3. The person uses a third party’s internet address or domain name without the third party’s consent for the purpose of transmitting electronic mail in a way that makes it appear that the third party was the sender of the mail.
  1. If a person sends unsolicited commercial electronic mail or maintains a database for the purpose of sending unsolicited commercial electronic mail, the person shall do the following:
  1. Use the exact characters “ADV:” as the first four characters in the subject line of the unsolicited commercial electronic mail.
  2. Provide a procedure that allows recipients, at no cost to the recipients, to easily do both of the following:

(a) Remove themselves from the sender’s electronic mail address lists so the recipients are not included in future electronic mailings from the sender. the sender shall have three business days to remove the recipient’s electronic mail address from the sender’s electronic mail address lists so the recipients are not included in future electronic mailings from the sender.

(b) Restrict the future sale or transfer of the recipient’s electronic mail address information to another person or organization for the purpose of sending commercial electronic mail.

  1. Failure to comply with this Article is an unlawful practice pursuant to Section 44-1522.  The Attorney General may investigate and take appropriate action as prescribed by Chapter 10, Article 7 of this Title.
  2. This Article is in addition to all other causes of action, remedies and penalties available to this state.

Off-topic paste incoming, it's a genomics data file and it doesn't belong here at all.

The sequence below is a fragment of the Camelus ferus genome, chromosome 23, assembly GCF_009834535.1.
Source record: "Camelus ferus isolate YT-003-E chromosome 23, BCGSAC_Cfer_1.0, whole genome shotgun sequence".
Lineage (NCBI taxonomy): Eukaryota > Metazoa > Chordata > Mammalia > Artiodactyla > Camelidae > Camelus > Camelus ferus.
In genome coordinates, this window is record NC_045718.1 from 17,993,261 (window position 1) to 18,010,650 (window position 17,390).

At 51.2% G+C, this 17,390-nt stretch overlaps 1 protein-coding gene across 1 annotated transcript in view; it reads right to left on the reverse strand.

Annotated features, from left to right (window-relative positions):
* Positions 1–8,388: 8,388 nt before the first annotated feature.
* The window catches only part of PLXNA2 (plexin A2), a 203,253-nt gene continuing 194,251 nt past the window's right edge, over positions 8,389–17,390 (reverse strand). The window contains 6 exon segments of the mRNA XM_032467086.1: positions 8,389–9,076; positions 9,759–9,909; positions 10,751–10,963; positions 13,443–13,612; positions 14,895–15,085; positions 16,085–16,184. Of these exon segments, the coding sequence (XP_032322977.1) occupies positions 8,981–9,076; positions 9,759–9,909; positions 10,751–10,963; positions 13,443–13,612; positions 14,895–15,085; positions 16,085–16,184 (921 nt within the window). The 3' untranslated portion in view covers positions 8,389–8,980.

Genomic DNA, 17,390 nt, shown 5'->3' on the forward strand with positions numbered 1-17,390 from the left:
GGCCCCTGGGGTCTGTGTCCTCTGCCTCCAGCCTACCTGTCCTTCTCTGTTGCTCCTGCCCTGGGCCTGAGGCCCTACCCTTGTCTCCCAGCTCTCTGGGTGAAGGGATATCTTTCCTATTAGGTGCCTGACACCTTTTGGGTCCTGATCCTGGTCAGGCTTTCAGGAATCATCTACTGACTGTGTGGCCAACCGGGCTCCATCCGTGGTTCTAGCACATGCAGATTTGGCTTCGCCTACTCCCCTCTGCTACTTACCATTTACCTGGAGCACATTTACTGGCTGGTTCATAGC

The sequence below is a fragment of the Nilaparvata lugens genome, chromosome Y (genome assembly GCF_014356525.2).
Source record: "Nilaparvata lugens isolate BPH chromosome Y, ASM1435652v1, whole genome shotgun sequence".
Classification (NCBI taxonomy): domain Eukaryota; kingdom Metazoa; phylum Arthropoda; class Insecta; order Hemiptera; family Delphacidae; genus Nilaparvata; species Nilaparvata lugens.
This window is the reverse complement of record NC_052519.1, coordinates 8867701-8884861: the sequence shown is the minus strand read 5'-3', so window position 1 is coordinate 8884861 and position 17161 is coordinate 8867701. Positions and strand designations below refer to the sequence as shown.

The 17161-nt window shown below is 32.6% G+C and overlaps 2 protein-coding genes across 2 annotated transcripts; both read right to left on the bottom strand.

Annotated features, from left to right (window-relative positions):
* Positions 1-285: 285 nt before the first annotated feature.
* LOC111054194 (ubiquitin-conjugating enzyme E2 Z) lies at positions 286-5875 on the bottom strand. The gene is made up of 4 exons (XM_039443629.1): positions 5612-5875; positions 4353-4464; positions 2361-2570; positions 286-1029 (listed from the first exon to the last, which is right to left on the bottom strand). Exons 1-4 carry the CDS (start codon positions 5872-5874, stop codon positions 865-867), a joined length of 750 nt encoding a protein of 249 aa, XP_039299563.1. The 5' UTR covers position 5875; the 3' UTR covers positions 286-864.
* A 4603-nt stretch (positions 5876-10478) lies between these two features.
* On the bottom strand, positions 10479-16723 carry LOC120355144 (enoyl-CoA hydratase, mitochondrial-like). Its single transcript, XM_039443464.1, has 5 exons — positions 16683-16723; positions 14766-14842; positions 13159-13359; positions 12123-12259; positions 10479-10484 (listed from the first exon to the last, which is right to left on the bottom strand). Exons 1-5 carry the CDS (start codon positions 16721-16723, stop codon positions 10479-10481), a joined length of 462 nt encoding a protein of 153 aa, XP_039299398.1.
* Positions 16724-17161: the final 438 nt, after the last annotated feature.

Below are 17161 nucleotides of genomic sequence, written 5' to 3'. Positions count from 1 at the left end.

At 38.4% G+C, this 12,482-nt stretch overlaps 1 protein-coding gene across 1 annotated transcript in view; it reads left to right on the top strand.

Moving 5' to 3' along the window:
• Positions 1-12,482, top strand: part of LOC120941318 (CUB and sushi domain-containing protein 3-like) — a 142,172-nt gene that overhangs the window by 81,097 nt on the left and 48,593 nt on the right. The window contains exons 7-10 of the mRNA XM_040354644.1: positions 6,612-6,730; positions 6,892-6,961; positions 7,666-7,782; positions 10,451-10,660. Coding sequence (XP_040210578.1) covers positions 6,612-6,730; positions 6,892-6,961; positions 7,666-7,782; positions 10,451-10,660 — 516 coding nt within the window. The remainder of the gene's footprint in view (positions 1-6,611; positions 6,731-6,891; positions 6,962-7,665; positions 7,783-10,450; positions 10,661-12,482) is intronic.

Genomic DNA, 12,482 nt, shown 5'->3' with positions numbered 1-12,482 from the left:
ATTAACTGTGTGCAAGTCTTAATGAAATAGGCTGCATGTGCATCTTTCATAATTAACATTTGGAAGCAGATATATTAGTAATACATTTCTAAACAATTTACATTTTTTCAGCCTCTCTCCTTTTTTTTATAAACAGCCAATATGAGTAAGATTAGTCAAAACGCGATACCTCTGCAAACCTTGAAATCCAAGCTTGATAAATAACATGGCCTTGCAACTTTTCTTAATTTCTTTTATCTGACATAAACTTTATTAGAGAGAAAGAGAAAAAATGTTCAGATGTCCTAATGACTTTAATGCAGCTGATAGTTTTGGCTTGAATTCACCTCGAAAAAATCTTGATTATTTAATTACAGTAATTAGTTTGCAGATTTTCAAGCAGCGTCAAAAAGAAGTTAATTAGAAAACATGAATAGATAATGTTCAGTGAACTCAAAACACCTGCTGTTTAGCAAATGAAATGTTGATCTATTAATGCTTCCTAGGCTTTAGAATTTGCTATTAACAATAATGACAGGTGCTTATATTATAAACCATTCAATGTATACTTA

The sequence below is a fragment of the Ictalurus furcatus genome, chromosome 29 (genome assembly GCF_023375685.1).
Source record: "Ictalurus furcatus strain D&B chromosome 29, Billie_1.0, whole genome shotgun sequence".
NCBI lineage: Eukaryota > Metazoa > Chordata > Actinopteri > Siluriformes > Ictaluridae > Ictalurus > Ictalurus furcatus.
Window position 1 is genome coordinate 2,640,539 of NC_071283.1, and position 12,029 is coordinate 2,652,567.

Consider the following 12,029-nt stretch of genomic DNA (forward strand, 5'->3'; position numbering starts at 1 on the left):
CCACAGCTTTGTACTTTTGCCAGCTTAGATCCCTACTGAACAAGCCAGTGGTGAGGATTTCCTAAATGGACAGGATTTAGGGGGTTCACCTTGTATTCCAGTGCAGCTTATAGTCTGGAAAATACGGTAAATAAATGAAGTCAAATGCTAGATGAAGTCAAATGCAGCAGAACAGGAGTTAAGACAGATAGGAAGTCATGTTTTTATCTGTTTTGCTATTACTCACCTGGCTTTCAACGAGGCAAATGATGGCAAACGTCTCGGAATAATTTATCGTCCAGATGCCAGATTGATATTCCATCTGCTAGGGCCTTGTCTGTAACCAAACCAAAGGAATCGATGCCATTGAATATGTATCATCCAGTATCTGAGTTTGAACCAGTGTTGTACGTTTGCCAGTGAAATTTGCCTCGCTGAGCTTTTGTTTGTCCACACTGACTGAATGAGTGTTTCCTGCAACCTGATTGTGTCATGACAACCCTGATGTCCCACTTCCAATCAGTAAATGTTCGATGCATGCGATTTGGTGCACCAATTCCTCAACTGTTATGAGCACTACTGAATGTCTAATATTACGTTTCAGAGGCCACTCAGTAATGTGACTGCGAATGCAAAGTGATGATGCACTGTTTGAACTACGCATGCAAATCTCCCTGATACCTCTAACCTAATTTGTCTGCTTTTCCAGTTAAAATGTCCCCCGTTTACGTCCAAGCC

3. The prohibitions in this Section shall apply to any person doing business in this state and to any person who transmits a commercial electronic mail message by any of the following:
  1. From a computer located in this state.
  2. To an electronic mail address that the sender knows, or has reason to know, is held by a resident of this state.
  3. To an interactive computer service with equipment or its principal place of business in this state.

44-1372.02. Damages

  1. A person whose property or person is injured because of a violation of this Article may recover for any damages sustained, including loss of profits, and the costs incurred from the suit.
  2. If an injury results from the intentional transmission of unsolicited commercial electronic mail, the injured person may recover attorney fees and costs and may choose, instead of receiving actual damages, to recover ten dollars for each unsolicited commercial electronic mail message transmitted in violation of this article or twenty-five thousand dollars, whichever is less. this subsection does not apply to an electronic mail service provider.